Instead of just preserving them, we ought to allow them to expand. Why should downtown Mill Valley be contained north of Sunnyside? Or downtown San Anselmo remain a 6-block strip along San Anselmo Avenue? Only Fairfax has expanded its downtown zone, replacing all its parking-heavy Highway Commercial zone with Downtown zoning.

Yet even within town cores, housing for singles – one bedrooms and studios – are strongly discouraged by a potent mix of parking minimums and density limits. Between town cores, the bicycling infrastructure needed for the most utilitarian trips – with cargo bikes or small children – is practically nonexistent.

Does this mean the end of the single-family detached home in Marin? Hardly. Though the more strident opponents of change in Marin claim any change means wholesale demolition of car-centric neighborhoods in Marinwood and Novato, there is still absolutely a place for them in the housing mix. Rather, what Marin needs is more diversity of transportation and housing options, not less, as has lately been the case.

If Marin wants to keep the residents that made the county a counter-culture mecca while attracting a new generation to a quieter alternative to San Francisco and Oakland, it will need to address this shifting reality. Eventually the Boomers will be unable to or unsafe to drive (asking them to purchase a self-driving car is simply outsourcing the problem), and the Millennials that should take their place will want better bike lanes and better transit options.

If we don’t adapt, Marin risks becoming an exclusive enclave for the rich and retired, hardly a fitting end to the hippies who put Marin on the map.

How to Make Safe Novato Streets

If last month’s tragedy taught Novato anything, it’s that residents need to take road safety as seriously as they do housing elements. Lives, not just town character or property values, can hang on things we hardly ever think about. Where should the first stop sign be when we enter Novato? What about this road makes the speed limit seem so low? There are easy ways to reform Novato’s streets to be safer for drivers, bikers, and pedestrians, but they only take us so far. Going further would require Novato to rethink the fundamental purpose of its roads. But let’s start easy.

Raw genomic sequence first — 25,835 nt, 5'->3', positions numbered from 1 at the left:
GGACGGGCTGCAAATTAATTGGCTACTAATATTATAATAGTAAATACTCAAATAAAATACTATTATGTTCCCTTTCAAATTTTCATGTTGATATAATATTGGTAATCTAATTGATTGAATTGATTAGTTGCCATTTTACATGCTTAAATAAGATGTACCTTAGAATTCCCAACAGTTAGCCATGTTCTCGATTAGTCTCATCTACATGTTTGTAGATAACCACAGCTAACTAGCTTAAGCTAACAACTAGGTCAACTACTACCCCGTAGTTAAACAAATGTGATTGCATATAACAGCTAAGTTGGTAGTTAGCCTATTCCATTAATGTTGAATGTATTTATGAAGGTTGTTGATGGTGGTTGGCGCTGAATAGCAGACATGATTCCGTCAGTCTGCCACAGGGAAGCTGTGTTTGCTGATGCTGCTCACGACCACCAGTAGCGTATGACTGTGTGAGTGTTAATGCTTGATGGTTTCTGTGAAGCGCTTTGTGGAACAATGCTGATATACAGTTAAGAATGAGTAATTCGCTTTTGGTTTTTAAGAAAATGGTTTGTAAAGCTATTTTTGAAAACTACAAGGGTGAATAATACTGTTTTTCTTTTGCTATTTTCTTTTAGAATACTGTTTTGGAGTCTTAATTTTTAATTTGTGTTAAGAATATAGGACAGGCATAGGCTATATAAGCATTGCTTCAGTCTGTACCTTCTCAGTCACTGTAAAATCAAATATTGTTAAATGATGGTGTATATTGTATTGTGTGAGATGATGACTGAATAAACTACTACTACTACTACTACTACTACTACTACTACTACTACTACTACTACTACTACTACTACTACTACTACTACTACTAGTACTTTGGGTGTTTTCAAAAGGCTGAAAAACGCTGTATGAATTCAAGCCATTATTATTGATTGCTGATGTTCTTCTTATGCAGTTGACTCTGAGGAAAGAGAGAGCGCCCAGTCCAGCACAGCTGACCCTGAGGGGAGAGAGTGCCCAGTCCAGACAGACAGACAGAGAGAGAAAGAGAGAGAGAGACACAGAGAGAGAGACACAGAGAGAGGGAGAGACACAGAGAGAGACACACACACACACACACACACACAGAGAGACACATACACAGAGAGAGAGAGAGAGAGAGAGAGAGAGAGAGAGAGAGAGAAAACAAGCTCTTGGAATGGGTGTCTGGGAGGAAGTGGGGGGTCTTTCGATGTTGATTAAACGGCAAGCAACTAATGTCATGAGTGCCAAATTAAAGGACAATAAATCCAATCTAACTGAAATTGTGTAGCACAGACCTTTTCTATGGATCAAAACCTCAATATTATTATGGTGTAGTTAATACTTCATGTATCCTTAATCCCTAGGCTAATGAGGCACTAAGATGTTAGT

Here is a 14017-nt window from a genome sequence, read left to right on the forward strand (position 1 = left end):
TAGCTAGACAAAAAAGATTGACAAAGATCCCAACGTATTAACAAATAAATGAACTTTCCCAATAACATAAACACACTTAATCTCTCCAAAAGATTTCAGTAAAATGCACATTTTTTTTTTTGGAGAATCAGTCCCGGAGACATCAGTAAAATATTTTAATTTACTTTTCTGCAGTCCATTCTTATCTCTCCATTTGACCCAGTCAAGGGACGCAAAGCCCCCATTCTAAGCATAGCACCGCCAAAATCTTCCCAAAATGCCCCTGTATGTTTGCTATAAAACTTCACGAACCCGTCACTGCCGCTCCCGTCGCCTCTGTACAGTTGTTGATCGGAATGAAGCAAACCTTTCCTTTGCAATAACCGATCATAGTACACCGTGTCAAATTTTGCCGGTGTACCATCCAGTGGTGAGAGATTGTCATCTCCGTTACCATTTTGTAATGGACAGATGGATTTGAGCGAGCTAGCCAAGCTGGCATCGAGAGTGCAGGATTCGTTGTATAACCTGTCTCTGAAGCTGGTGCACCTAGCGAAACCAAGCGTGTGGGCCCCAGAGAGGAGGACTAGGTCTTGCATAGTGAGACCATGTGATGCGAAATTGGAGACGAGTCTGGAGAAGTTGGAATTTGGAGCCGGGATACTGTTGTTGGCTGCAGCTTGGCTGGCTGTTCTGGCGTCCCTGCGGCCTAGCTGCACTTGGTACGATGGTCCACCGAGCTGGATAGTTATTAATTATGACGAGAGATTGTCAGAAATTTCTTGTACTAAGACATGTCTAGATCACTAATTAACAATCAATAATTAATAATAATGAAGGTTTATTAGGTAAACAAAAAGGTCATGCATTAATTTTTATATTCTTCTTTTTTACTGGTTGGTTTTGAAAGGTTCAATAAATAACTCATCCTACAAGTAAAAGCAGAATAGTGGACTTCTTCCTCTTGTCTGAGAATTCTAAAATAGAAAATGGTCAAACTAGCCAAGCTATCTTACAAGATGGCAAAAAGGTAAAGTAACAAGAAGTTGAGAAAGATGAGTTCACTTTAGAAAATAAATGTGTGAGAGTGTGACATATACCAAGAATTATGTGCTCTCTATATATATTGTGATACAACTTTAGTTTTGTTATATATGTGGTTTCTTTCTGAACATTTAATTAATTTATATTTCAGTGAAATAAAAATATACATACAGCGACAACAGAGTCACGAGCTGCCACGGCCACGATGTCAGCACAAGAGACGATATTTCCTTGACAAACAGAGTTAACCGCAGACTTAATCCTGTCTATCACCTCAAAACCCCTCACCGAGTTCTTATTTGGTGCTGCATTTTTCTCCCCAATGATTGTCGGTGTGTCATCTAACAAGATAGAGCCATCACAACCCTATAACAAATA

The Gateways

The points of greatest danger are the approaches into the city, where people transition from highway to city driving. In these areas, speeds officially fall from 45+ miles per hour down to 25 or 35, though roadway design and culture tack on another 5-10 miles per hour.

To bring people from highway mode and into city mode, Novato has employed stop signs and stop lights, but these are insufficient. Coverage of the Ratliff crash included quotes from people grousing about high vehicle speeds where she was killed, yet the only indication of a falling speed limit was the speed limit sign. Everything else about the road screamed at the driver, “It’s safe to drive fast here.”

European cities use a combination of special road paint, stop signs, and roundabouts to calm traffic and get drivers into urban driving mode. Roundabouts would be a bit much for a conservative city like Novato, but paint and stop signs certainly aren’t.

This design slowed cars by 5-10 miles per hour. Image from University of Naples.

Different shoulder paint tells drivers that a change is coming, while a stop sign would clearly delineate where the change actually is. The key is to get drivers out of what is essentially an automatic driving mode and into a more attentive mode. On a rural road or Highway 101, one never expects things to jump out in front of the car. The road, through paint and a stop sign, will alert drivers to this change, making them more attentive to the increased complexity of city driving.

The Arterials

Novato’s streets are themselves unsafe. At a typical driving speed of 40 miles per hour, pedestrians hit have a very low chance of survival. At the same time, the streets can have lanes as wide as those on a freeway (about 12 feet), putting drivers back into a highway mode. These arterial roads should be redesigned for safety. Above all, that means narrowing lanes to 10 feet in a process called a lane diet.

Unlike a road diet, which removes lanes to provide space for a center turn lane or a median, a lane diet just narrows the existing lanes and gives the excess space over to parking, biking or sidewalks. Novato roads already have center turn lanes, medians, and parking.  It’s hard to imagine using 28 feet (two lanes plus narrowing existing lanes) for anything useful without land accompanying land-use reforms.

But four 10-foot lanes with a center turn lane would do plenty of good for street safety. Lane diets reduce crash rates, sometimes as much as 43%. Vehicle speeds, too, are reduced by road diets and lane diets, meaning those crashes that do occur are less likely to be serious. The fact that street capacity would remain essentially unchanged is an added political bonus. Introducing lane diets to Novato arterials would make them objectively better roads.

The Bike Lanes